And let’s add unions just for the heck of it….
Unless you’ve been trekking the Outback or floating the Amazon, you’ve probably heard or read about all the furor of late over the "punishment" meted out to Ravens running back Ray Rice as a result of an altercation he had with his then girlfriend (now wife). That incident, in and of itself, is not my focus. To be clear, I am not advocating for more, or less punishment than what the legal system, the NFL and/or the Ravens have meted out. Nor am I minimizing the seriousness of his actions. But I do believe that there are some very important issues that are not being addressed.
On July 31st, Democratic Senators Richard Blumenthal and Chris Murphy of Connecticut and Tammy Baldwin of Wisconsin sent letters to Roger Goodell and Ravens General Manager Ozzie Newsome asking for harsher punishment. "The decision to suspend Mr. Rice for a mere two games sends the inescapable message that the NFL does not take domestic or intimate-partner violence with the seriousness they deserve," They continued in part:
"Mr. Rice’s suspension reflects a disturbingly lenient, even cavalier attitude towards violence against women. We therefore urge you…………reconsider and revise Mr. Rice’s suspension to more adequately reflect the seriousness of his offense. …"
The following day, the Maryland contingent added their voice. Letters were sent to the Ravens and the league. Reps. Elijah Cummings, John Sarbanes, Chris Van Hollen, John Delaney and Steny Hoyer –- the second-highest-ranking Democrat in the House -- all questioned the punishment. Sens. Barbara A. Mikulski and Ben Cardin also called for a tougher penalty.
I appreciate that these elected officials are of the opinion that domestic violence deserves the condemnation of the behavior by society and by our legal system. On that, we can all agree. However, they are calling for harsher punishment than the duly appointed officers of the court felt appropriate. The New Jersey prosecutor chose not to pursue the case after Rice entered a pre-trail diversionary program. Argue that however you want; campaign for harsher penalties for first –time offenders if that’s what you believe. That’s what our country allows us to do. But, since the legal system has already spoken on this matter, these folks, and many members of both sports and general media now feel Mr. Rice’s employer should do what they feel the legal system did not do. Remember, Rice was not convicted of anything. In fact, the charges levied can be removed if he successfully completes the diversionary program and he was never jailed on this charge. He has not had prior violations of any NFL policy.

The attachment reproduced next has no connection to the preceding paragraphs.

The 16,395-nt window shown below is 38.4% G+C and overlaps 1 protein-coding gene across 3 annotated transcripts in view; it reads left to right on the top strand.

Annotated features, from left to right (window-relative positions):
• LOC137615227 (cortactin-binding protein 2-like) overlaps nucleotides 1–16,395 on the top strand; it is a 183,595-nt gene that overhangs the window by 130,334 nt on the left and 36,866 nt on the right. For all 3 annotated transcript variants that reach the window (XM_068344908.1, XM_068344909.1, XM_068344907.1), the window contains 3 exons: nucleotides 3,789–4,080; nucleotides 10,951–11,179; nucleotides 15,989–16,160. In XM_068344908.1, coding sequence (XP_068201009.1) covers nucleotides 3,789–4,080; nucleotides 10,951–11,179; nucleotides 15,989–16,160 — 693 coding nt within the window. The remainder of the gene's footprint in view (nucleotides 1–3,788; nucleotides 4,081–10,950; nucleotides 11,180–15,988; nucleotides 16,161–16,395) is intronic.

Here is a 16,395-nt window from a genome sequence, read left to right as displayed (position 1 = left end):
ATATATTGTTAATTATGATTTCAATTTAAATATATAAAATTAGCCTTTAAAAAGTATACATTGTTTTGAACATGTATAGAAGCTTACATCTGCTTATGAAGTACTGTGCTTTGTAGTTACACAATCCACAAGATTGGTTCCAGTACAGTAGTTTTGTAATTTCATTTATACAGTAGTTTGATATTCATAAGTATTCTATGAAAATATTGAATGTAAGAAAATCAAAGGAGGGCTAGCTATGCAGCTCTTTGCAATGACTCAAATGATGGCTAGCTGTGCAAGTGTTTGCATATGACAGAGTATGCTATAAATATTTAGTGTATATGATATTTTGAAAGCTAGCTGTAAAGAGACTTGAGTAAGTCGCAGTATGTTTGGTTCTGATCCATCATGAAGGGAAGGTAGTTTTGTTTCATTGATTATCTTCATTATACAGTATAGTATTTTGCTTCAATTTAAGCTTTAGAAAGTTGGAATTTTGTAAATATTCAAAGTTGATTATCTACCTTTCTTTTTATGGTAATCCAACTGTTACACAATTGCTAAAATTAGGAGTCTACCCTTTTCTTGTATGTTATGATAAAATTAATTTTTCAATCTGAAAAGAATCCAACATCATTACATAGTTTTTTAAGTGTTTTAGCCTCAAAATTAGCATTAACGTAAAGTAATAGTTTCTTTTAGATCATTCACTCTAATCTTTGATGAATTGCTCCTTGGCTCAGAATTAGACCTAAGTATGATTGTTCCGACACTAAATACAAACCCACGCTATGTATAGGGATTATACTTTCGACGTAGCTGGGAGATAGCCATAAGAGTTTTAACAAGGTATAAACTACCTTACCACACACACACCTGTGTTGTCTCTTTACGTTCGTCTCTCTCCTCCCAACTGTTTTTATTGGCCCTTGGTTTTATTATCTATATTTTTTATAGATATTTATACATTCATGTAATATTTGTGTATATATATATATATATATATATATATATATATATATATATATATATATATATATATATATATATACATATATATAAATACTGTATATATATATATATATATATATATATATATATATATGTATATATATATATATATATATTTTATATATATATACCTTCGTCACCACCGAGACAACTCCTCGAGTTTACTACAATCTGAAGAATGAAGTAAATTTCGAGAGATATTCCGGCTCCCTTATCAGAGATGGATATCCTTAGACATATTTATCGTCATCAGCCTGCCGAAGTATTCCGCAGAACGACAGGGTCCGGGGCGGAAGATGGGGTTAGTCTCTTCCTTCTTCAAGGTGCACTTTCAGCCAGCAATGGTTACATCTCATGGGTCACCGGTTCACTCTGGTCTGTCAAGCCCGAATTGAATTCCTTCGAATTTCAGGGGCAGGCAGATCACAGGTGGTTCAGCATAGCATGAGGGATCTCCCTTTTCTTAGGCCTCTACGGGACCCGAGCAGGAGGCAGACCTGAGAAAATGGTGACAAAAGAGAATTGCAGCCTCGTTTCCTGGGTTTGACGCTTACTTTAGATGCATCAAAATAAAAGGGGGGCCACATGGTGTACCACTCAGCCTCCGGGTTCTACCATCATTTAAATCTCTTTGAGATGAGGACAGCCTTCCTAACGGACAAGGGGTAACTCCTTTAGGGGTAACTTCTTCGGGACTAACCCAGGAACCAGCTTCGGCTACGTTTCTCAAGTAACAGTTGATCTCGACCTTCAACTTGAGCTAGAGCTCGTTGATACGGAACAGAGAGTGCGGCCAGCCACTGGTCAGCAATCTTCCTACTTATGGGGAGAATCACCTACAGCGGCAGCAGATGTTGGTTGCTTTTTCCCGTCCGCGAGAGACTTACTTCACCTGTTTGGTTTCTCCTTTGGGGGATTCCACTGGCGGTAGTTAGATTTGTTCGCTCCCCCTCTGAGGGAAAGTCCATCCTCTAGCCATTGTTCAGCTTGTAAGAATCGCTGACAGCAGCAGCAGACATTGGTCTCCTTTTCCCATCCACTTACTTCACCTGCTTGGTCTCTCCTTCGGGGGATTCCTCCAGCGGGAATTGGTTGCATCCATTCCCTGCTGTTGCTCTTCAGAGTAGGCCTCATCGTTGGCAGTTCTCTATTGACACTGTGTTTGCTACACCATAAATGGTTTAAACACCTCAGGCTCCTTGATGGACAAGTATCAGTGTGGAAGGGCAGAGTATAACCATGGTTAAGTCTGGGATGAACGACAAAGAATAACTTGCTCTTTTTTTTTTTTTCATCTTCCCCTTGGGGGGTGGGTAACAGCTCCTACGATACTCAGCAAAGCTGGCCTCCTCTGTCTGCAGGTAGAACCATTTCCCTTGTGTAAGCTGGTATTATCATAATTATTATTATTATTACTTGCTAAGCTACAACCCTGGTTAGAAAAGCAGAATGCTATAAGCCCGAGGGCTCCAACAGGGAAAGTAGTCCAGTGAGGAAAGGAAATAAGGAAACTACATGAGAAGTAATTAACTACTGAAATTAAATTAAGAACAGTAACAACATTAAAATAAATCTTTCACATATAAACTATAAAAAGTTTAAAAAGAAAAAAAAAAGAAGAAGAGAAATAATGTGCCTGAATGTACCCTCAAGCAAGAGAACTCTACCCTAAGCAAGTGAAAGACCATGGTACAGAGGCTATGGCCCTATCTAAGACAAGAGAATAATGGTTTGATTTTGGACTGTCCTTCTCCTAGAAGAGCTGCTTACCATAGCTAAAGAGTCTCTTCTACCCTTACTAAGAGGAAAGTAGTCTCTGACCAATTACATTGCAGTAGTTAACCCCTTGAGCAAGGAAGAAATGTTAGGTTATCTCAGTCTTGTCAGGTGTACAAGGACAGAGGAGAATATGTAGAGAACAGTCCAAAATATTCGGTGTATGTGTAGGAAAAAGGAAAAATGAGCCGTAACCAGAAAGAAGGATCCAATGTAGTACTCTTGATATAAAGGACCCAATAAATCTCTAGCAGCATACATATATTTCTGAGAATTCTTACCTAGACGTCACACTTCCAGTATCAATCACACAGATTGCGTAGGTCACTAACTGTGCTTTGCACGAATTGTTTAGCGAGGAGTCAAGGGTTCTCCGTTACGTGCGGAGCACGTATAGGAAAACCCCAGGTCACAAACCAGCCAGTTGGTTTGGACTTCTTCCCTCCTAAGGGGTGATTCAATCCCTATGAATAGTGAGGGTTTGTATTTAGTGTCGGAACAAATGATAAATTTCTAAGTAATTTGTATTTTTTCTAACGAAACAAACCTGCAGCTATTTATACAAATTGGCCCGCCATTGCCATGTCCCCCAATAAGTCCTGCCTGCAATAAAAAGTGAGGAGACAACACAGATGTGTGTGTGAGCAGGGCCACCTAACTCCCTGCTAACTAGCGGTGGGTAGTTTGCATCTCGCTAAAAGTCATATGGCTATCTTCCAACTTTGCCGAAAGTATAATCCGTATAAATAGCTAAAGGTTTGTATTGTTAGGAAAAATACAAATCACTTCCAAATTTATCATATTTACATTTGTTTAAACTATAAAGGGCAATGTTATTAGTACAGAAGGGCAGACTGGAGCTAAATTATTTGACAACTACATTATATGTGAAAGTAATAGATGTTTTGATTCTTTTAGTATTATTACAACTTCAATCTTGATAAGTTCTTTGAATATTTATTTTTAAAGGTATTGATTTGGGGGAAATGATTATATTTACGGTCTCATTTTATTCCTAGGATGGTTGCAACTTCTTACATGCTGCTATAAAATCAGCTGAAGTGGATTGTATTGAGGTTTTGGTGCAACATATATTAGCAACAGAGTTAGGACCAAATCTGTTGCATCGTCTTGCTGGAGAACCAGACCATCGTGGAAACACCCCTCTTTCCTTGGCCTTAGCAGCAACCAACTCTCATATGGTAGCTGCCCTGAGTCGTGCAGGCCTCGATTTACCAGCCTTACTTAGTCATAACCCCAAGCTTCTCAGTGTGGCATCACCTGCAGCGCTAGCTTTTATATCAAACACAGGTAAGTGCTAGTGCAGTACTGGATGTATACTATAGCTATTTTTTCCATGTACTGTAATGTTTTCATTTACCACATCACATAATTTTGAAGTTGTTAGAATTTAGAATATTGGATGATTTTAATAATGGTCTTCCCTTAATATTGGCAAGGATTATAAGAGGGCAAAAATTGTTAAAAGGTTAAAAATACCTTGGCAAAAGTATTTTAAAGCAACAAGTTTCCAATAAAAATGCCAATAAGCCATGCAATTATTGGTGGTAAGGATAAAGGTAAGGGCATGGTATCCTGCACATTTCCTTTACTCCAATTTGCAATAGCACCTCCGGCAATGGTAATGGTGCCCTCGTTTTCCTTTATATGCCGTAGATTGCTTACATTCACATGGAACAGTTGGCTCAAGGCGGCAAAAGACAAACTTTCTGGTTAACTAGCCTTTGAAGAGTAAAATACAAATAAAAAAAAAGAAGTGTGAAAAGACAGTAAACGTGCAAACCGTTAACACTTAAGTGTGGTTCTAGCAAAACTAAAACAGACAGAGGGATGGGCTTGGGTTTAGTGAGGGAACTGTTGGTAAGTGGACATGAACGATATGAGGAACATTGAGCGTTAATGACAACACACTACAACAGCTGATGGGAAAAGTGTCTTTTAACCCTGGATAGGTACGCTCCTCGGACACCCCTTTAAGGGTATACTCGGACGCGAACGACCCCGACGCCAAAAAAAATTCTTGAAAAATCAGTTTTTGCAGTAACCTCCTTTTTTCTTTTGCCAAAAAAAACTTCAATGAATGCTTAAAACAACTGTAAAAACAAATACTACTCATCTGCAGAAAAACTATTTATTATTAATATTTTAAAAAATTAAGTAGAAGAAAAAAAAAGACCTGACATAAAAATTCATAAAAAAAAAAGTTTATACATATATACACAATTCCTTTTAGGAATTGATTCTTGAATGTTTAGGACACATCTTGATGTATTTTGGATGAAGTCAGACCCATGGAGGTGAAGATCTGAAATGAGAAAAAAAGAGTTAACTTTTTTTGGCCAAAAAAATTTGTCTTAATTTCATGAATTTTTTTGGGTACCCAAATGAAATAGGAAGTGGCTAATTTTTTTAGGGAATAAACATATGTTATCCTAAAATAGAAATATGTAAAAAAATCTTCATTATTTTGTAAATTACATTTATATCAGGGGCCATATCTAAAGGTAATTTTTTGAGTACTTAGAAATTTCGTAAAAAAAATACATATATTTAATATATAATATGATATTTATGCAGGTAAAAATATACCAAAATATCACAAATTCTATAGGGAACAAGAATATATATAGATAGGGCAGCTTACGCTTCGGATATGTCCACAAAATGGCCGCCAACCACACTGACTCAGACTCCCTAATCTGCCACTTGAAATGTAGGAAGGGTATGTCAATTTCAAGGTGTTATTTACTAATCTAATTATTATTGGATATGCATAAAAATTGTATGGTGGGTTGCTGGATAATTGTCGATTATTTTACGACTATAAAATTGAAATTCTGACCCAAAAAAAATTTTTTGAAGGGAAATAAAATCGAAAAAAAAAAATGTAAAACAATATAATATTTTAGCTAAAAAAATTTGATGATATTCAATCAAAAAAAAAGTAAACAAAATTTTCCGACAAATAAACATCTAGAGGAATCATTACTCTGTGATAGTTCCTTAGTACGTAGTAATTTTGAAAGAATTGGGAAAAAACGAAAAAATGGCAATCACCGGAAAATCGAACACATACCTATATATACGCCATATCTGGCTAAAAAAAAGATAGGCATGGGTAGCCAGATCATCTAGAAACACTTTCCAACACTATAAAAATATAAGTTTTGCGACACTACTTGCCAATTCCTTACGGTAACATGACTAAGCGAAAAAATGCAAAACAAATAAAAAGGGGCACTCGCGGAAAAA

Here’s the disconnect as I see it: All of these elected officials are from states that have various levels of "ban the box" laws (statewide, localities or state employment, etc.). You know, those laws that say an employer cannot inquire of, or consider, an applicant’s prior criminal record, at least until the applicant has been chosen for an interview or in some cases, not until the post-offer stage of the process. Concerning both applicants and current employees, many of these laws also say the employer must take into consideration many factors before rejecting the applicant or taking employment action, such as the nature of the conviction, the relatedness to the job in question, the overall criminal history and so on. And don’t even think about looking at an arrest record; employers are usually only able to consider actual convictions. The state of Maryland has even tried several times (unsuccessfully) to pass laws that would shield conviction information from employers so they cannot use that information in employment decisions.
So, let’s break this down very simply: They feel strongly that employers should not be able to hold violations of our laws against an applicant or employee to the degree that they would prevent employers from even having that information upon which to decide who is the best candidate for hire, and yet they are demanding that someone who does not even have a conviction, who presents with a single incident, be punished more harshly and have that one (albeit serious) mistake held against him for a long time to come. How does that make any sense, and doesn’t it seem just a bit hypocritical?
There has also been a fair amount of criticism that the punishment Roger Goodell visited upon Rice was inconsistent with other rule violations. They felt it unfair that repeat drug use violations carried harsher penalties. You know, something that might actually have a bearing on a player’s ability to do his job. So, are you all forgetting that the NFL is a unionized workplace? Yep. They have a collective bargaining agreement that spells out exactly what penalties will be imposed for various infractions of NFL policies, just like any other unionized workplace. If these folks feel strongly that these penalties are out of balance, they really ought to be speaking to the union about that, don’t you think? But, then, they support labor unions, so I doubt that will happen.
My point is that you simply can’t have it both ways. You cannot pass laws that purport to protect people with prior criminal convictions, thereby giving them a "second chance" (and therefore hamstringing businesses), and then turn around and call for exactly the opposite to happen because……………………well, because why? That’s a great question. Why this inconsistency? Which stance is their true stance? And which is simply grandstanding?